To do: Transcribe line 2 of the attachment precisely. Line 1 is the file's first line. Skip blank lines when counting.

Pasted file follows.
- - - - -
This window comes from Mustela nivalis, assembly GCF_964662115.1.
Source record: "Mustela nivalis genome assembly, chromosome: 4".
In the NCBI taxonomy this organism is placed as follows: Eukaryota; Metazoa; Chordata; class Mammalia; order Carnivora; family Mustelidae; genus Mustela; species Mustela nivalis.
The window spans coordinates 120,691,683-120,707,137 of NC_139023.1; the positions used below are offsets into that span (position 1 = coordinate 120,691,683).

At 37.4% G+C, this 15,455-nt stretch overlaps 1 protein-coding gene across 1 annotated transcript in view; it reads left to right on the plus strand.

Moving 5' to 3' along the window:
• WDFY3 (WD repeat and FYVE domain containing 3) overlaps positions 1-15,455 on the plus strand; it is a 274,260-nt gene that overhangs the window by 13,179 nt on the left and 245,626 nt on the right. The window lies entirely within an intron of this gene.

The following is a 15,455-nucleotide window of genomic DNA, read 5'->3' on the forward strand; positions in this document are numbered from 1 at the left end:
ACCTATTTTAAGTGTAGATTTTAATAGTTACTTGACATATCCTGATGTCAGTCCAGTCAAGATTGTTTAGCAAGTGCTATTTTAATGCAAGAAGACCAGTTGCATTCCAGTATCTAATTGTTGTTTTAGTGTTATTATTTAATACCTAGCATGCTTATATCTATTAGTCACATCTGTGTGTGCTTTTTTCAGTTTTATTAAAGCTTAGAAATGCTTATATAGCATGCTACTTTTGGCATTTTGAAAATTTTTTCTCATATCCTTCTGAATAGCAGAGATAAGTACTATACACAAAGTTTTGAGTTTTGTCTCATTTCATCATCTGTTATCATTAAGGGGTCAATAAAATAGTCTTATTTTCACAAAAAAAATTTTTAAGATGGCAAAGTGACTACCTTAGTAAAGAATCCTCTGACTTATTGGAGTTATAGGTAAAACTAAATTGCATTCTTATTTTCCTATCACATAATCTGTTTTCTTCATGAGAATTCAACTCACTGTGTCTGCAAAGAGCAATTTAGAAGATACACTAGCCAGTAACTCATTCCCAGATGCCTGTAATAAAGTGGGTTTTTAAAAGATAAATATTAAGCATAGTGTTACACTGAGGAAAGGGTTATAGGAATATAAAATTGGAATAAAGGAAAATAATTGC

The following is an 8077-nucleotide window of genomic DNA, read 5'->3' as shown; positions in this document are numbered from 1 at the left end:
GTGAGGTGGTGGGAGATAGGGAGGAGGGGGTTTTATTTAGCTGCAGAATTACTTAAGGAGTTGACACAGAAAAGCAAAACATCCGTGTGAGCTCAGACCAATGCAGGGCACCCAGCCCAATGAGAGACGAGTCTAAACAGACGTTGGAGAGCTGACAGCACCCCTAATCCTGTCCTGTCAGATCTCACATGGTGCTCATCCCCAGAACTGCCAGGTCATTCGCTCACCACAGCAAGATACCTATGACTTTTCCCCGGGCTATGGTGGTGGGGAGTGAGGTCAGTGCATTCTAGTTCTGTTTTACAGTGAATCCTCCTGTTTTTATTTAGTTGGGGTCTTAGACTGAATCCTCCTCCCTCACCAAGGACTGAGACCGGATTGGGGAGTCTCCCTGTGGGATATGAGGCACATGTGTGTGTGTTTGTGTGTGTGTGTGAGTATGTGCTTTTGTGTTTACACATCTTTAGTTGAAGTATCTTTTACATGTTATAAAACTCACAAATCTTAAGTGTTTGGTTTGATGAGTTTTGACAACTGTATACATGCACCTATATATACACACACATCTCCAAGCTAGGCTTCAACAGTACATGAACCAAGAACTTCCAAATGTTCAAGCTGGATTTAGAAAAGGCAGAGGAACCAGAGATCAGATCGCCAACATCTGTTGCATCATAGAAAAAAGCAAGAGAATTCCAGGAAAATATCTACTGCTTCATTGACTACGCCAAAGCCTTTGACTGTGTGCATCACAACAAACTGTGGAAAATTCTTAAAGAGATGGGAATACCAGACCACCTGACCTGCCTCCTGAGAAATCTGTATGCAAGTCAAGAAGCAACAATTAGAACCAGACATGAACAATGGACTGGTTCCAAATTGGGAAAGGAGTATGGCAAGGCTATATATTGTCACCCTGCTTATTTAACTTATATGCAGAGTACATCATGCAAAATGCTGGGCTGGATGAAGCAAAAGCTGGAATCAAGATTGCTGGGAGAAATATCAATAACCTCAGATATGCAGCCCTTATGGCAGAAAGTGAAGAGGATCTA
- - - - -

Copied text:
Source record: "Mustela nivalis genome assembly, chromosome: 4".